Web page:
Prize of being an Admin

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# 8  
Old 02-08-2012
No, methyl. There are different teams from different IT service vendors who work for our client. My company is one of them. My team is responsible for administering the server from OS stand point. If there's any issue with storage, we need to consult with SAN people. If problem is with an application, we need to work with application people. If there's a network issue, we get in touch with network team. Should it be a problem with hardware, we need to contact datacenter admins who have physical access to the server.

For this situation, I was not the authorized person to make any changes to the application.
# 9  
Old 02-10-2012
I agree with all said....

If the application was crashing (and not effecting the host or any other apps running); and you did not have explicit authority to change the app; then you were "crossing the line" to fix the app without authority.

On the other hand, the situation gets more complex if you have responsibility for the host and the host or other apps are being effected by the crashing app.

What was the case here?

Was this a single application server? Or are there multiple users with apps under their authority?
# 10  
Old 02-10-2012
This was an app server. The running service was serving around 83 clients (the research group). I am primarily responsible for the server's performance and health. Also, as per our process, the server admin (my team) is the on-duty person for any issue with the server. We will RCA the issue and if there's nothing to be done from our side, we have to pass it to the correct team.

I admit I took a bold step here. All my intentions were to resume the normal service.
# 11  
Old 02-11-2012
Yes, but how many applications are running under different administrative authorities?

Sounds like the server only support one group (the research group) and there are vary applications running on it (all under the administrative authority of the research group).

Is that right?
# 12  
Old 02-11-2012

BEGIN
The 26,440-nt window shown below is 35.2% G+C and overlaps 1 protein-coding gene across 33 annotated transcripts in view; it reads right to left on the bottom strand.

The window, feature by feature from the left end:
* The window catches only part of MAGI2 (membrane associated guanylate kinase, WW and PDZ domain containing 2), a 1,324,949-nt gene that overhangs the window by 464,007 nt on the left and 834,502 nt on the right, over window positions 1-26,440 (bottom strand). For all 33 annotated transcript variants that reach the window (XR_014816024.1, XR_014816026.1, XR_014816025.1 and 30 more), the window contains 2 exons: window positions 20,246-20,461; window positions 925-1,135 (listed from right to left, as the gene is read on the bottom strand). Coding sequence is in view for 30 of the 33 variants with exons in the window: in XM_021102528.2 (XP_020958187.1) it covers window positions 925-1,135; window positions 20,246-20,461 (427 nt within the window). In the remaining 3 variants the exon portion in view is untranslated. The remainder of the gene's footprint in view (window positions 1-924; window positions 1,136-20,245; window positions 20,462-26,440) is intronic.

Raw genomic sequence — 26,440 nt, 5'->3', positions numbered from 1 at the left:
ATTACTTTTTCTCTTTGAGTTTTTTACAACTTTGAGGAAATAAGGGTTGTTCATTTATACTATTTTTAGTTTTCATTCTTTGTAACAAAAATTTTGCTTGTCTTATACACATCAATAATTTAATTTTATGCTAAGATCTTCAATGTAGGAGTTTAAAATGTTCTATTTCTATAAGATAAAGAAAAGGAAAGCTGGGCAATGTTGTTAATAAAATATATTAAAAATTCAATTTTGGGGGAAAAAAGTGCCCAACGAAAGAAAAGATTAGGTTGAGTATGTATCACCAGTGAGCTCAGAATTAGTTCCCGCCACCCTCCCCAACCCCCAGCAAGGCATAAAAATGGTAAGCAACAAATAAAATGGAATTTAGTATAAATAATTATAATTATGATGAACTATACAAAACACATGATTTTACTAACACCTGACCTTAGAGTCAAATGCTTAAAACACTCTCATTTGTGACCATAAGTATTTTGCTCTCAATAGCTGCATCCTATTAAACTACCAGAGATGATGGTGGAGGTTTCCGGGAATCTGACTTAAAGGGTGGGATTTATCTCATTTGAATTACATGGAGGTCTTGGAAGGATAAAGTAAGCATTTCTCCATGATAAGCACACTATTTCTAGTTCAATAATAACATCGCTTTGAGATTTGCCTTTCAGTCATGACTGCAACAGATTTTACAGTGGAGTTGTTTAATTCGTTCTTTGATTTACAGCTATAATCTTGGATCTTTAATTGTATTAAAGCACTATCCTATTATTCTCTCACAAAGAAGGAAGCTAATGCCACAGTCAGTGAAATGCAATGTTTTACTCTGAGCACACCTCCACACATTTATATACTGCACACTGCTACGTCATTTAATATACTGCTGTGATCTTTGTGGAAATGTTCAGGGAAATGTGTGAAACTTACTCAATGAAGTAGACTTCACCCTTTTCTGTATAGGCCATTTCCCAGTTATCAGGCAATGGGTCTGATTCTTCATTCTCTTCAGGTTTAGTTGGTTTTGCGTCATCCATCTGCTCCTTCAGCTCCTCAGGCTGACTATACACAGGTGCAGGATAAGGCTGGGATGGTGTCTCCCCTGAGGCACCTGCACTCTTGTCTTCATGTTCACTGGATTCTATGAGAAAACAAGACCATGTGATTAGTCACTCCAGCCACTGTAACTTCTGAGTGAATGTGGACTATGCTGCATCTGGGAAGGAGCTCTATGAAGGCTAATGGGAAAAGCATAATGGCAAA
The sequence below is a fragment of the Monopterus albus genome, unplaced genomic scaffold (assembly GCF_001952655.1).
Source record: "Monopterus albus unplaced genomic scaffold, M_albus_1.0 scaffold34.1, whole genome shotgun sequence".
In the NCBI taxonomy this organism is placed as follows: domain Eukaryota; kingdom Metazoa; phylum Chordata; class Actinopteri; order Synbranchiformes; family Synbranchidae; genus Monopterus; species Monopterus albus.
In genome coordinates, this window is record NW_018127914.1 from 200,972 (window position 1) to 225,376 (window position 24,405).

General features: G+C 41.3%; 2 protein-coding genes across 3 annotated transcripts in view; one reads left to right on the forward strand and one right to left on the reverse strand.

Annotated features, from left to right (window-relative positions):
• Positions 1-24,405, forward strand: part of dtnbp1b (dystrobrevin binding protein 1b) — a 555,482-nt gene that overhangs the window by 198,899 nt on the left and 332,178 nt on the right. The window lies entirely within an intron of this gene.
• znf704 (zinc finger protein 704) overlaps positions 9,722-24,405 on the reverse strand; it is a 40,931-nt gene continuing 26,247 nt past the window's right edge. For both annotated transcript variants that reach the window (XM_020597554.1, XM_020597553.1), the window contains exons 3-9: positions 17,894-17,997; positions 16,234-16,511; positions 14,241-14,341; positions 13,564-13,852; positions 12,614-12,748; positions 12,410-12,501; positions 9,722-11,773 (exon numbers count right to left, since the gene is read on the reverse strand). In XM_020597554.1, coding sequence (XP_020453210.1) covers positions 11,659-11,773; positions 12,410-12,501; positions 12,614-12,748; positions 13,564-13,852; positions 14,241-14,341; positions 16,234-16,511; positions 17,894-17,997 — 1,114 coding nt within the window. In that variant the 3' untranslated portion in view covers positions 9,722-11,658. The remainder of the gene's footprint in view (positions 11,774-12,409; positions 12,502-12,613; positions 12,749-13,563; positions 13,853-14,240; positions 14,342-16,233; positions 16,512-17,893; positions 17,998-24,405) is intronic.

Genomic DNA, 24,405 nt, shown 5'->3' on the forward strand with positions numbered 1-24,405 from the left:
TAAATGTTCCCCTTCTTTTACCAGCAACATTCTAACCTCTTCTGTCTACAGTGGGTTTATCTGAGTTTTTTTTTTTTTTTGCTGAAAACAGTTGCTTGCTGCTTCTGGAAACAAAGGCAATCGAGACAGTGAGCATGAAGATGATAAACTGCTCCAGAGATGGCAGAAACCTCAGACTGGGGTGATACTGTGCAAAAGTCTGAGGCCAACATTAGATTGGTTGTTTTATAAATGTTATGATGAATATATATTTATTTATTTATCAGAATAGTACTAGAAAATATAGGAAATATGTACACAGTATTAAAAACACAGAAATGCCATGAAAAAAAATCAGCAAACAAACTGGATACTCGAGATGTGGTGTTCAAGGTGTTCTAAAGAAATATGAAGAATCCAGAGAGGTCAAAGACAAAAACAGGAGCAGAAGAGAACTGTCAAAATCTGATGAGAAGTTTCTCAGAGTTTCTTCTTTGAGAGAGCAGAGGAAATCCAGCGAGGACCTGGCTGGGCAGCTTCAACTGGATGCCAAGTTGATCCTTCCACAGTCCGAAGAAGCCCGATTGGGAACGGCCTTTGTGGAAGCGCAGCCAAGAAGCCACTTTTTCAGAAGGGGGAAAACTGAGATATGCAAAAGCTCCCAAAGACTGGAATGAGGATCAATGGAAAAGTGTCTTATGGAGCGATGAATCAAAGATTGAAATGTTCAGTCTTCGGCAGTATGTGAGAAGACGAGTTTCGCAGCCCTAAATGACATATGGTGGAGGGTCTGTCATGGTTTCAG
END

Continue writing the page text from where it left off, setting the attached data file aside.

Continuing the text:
Problem is when you fix other folks mistakes code-wise, you become the programer / maintainer of that overnight.

So being pro-active and showing initiative will actually backstab you later on Smilie
This is especially true for large-scale deployments and implementation.

My story is that my company implemented (bought) a completely new core solution.
There were, of course, alot of issues and bugs software wise.

But the unix part was working fine most of the time, so system folks like myself were helping business IT (app folks) to realize what's wrong by doing tcpdumps, AWR's.

At the end unix folks were explaning core bussiness to folks who should know it.

And nowadays (we are in production), i still get phone calls from folks who need their part explained.

That why in the past year or so i avoid being everything else except what i'm paid for.
It should be an advantage to know what's actually going on business-wise, but practice has showed otherwise.
# 13  
Old 02-11-2012

I'm not really sure about exact number of application running in the environment as the client is a giant company spreading in US, UK and NL. There are 143 UNIX/Linux (AIX, Solaris and RHEL) servers dedicated for different things. This particular server hosts only one application. The research group is the end users of the application. They access it through Citrix. The app admin team is a different group. Problem is that the end users do not differentiate among the teams. To them, we are all IT people with weird techie-terms. That's why I got blamed for taking 24 hours to fix the issue. Whereas the actual people who should be blamed is the app admin team for not responding to my calls/E-mails.


You are right! Will just do what I'm paid for. Smilie
# 14  
Old 02-11-2012
Originally Posted by admin_xor
the client is a giant company ... 143 UNIX/Linux (AIX, Solaris and RHEL) servers
This is giant ? Smilie ... actually that explains why you have time to fix other area's problems ... Smilie
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